In February 1847, the British Relief Association sent ninety-six tons of food to Schull on the naval vessel Scourge. The ship’s commander, J. Cruford Caffin, was shocked by what he saw and reported that three-quarters of the people of Schull were reduced to skeletons. He was particularly struck by the physical decline and beggar status of adult males. Accompanied by Dr Robert Traill, Rector of Schull, he visited some impoverished Protestant families.

Commander Caffin’s distressing account was published and was widely read.

On March 14, 1847 Dr Robert Traill, Rector and Vicar of Schull, wrote the following letter to a contemporary in London. Dr Traill refers to the published account of Commander Caffin and gives further evidence of the awful conditions prevailing in Schull in the early months of 1847.

Sir, – Of all the direful scenes of misery which it has been my lot to witness during the last two or three months, what I recently beheld bears the fearful palm of wretchedness; and despite all the unkind observations made respecting us and our innumerable woes in another quarter, you, Sir, will, I am persuaded, listen with patience and compassion to the narrative of our sorrows in this ill-fated, famine-stricken land.

The Reverend Dr Robert Traill, Rector and Vicar of Schull during the Famine years. Dr Traill was gandfather of the author John Millington Synge.

A remark of Captain Caffin’s during his late visit to my parish, I shall not easily forget: – “My preconceived ideas of your misery seem as a dream to me compared with the reality;” and when an eyewitness could thus speak, it may well be presumed that the reality is something fearful. What Captain Caffin witnessed, however, was but a very small portion of our wretchedness. He had leisure only in a hurried drive to examine the hovels on the roadside: higher up among our rocks and fastnesses he might have seen appalling sights indeed.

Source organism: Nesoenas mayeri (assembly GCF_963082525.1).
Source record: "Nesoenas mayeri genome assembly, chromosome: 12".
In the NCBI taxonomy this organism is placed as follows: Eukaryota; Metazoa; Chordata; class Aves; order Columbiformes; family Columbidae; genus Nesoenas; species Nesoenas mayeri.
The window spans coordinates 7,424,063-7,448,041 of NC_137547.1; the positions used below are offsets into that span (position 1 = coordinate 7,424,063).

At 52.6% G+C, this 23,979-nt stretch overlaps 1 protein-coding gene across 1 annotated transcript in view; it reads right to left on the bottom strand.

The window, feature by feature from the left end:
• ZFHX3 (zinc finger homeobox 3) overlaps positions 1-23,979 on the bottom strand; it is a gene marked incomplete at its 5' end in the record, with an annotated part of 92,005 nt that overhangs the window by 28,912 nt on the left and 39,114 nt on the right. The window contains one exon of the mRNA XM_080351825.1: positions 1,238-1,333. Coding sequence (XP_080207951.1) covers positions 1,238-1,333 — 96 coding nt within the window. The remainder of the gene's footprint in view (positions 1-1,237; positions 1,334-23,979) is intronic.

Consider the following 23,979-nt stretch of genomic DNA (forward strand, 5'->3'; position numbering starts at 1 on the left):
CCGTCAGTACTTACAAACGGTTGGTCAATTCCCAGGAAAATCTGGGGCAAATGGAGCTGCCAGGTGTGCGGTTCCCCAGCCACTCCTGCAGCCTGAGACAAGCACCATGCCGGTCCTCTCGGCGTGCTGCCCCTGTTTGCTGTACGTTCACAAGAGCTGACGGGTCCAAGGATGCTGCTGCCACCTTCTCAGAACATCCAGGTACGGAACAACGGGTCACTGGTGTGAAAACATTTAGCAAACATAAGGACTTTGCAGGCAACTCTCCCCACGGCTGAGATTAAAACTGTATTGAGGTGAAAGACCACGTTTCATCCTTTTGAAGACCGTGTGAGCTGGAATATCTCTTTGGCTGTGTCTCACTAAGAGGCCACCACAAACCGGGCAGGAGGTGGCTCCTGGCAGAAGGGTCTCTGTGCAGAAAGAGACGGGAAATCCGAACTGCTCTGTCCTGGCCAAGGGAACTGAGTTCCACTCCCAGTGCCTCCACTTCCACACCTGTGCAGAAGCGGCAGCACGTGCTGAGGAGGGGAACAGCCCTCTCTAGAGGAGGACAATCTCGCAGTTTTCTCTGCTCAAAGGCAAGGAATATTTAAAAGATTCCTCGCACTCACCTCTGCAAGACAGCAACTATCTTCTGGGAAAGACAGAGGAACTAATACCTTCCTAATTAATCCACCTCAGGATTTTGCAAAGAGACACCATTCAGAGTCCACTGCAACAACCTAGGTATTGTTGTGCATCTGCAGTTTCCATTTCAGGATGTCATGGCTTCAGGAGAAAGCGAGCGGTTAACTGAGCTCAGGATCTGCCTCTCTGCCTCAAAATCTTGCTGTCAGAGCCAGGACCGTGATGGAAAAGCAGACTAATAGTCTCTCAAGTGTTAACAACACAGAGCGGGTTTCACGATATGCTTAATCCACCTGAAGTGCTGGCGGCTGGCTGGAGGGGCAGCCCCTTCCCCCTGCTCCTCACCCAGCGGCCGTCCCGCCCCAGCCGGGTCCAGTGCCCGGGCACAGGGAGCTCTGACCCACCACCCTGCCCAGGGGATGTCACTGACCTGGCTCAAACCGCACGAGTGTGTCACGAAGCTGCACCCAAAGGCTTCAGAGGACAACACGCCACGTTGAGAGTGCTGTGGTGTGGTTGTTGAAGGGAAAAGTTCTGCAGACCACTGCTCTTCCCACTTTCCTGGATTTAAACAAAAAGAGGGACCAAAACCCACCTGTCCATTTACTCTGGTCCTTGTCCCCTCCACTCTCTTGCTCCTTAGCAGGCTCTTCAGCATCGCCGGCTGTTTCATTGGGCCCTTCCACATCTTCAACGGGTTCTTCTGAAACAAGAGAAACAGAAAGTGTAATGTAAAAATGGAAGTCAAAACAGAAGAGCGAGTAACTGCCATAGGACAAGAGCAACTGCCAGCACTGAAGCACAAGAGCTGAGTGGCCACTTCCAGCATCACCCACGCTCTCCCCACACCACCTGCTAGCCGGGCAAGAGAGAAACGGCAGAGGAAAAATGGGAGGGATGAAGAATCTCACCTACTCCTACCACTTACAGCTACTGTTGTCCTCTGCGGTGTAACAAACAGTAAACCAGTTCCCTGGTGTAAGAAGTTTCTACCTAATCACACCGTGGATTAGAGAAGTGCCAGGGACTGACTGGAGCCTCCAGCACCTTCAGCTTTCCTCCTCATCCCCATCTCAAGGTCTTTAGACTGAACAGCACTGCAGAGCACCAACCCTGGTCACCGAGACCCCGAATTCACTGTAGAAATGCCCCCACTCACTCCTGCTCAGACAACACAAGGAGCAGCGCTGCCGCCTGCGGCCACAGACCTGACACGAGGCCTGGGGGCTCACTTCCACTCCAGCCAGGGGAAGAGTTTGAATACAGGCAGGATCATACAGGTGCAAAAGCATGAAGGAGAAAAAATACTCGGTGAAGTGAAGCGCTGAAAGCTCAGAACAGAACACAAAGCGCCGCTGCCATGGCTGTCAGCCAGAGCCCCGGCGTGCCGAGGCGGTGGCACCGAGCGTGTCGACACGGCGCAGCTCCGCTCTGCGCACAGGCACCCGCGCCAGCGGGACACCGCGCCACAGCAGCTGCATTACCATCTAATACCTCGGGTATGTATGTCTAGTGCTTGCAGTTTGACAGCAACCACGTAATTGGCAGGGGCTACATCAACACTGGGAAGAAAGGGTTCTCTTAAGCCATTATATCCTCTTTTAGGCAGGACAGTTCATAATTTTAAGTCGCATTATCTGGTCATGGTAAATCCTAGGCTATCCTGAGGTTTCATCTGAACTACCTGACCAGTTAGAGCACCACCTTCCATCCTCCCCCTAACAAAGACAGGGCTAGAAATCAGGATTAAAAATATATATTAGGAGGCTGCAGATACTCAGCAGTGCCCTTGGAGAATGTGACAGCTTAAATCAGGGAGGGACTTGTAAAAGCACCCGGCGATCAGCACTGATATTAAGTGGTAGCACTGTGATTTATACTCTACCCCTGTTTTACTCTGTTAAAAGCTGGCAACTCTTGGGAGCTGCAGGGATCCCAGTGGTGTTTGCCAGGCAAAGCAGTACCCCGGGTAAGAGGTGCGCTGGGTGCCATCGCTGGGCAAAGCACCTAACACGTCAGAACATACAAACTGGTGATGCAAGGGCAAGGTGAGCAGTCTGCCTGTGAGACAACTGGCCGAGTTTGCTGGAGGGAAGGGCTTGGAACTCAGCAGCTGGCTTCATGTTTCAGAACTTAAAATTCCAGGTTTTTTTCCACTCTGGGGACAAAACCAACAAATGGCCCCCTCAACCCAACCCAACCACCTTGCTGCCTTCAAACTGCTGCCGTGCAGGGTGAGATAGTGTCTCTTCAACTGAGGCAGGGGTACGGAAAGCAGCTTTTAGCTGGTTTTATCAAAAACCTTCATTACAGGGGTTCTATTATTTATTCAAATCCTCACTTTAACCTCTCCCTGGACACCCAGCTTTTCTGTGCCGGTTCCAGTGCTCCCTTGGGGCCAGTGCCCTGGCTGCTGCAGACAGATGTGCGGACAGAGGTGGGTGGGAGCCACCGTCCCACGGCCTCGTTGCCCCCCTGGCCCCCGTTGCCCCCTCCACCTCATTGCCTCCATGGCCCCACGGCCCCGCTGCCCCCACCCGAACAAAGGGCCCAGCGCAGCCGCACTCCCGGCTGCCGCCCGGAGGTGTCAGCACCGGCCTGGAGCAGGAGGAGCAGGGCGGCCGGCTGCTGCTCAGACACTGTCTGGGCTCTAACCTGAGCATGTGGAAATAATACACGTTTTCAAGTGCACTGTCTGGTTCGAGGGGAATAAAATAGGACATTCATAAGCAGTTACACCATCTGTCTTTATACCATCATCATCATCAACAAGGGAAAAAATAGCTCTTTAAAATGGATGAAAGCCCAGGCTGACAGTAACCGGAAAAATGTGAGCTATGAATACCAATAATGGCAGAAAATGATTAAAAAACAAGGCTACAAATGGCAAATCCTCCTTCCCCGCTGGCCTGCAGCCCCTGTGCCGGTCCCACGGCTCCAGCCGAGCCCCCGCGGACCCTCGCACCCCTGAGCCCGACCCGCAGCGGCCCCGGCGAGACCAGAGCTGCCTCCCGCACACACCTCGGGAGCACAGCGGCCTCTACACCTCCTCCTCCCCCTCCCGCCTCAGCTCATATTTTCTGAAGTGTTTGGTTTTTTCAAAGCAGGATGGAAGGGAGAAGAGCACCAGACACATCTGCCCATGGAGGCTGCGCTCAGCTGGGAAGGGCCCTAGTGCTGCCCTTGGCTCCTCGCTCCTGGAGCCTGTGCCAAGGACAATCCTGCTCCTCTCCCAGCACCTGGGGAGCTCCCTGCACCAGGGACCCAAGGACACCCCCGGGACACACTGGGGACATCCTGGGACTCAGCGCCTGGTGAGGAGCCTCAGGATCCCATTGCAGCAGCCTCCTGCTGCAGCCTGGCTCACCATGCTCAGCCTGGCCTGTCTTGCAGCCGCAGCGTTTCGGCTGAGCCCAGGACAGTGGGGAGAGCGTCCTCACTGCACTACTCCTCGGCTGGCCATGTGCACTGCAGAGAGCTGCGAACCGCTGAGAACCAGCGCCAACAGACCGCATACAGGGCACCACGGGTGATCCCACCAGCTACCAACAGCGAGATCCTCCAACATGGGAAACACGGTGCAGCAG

One of these I shall now briefly describe. As I was returning from my sorrowful rounds a boy came up to me and earnestly requested me to go and visit his father. As the boy was personally unknown to me, he and his family being Roman Catholics, I inquired where his father lived, and told him to show me the way to his cabin. Turning from the main road, we crossed a bridge which the winter torrents had nearly swept away; and pursuing our walk onward we reached the scene of woe. Ay, Sir: and a scene of woe it was, such as in your happier country, could nowhere be paralleled, and which, I almost fear, will be deemed incredible in the delineation.

In one wretched hovel, whose two windows were stopped with straw, lived, huddled together, sixteen human beings. They belonged not, however, to one family; three wretched households inhabited this miserable abode. Out of the sixteen, there were but two of whom it might be said that they were able to walk, and on the exertions of these two poor pallid objects had the rest to depend, if we may except the husband of one of them, who, I was informed, had crawled out to crave a little sustenance from some charitable hand. Of the others, eight were crowded into one pallet – a bed it was not – formed of a small handful of straw, which scarcely kept them from the cold mud floor. The poor father – who has since died – was sitting up and showed me his legs swollen to the last degree; beside him lay his sister, and at his feet his children – all hastening to eternity. The remembrance of that sight wrings my heart. But, to proceed. Of another family, the mother, a widow, lay in an opposite corner, famine having scarcely left in her countenance a vestige of humanity, while her son, an only child, sat crouching over a few turf embers, a most ghastly object – both of them so hideous, that the very sight of them was most distressing.

At the other extremity of this horror-filled abode, were three children, one of them apparently folded up in its deathful sleep; another pale and emaciated: and the third, an infant, which could not long survive – for among our poor, no mother can now attempt to nurse, all the sources of maternal nourishment being dried up in her care-worn, hunger-wasted frame.

Alas! Sir. such a scene of woe! could human misery exceed it! I withdrew from that emporium of mortal wretchedness with feelings which I dare not to recall. Oh, what courage does it require to go from one such scene of horror to another! It does, Sir, believe me, and I feel it wearing my very life away. In a parish like mine, which contains 18,000 souls – I should say contained, for we calculate that 1,500 have already perished – and in a district where the potato formed the sole sustenance of our population, can there be otherwise than the most appalling destitution when that esculent was utterly exterminated by a single breath of the Divine vengeance, as it looked on a land steeped with blood? I have long expected it, and retribution has overtaken us at last!
I am, Sir, Your obedient servant,
Robert Traill, D.D., Rector and Vicar of Schull,
and Chairman of the Schull Relief Committee,
Schull Rectory,
County Cork,
March 14.

Letter written by Dr Traill describing dreadful conditions in Schull in 1847

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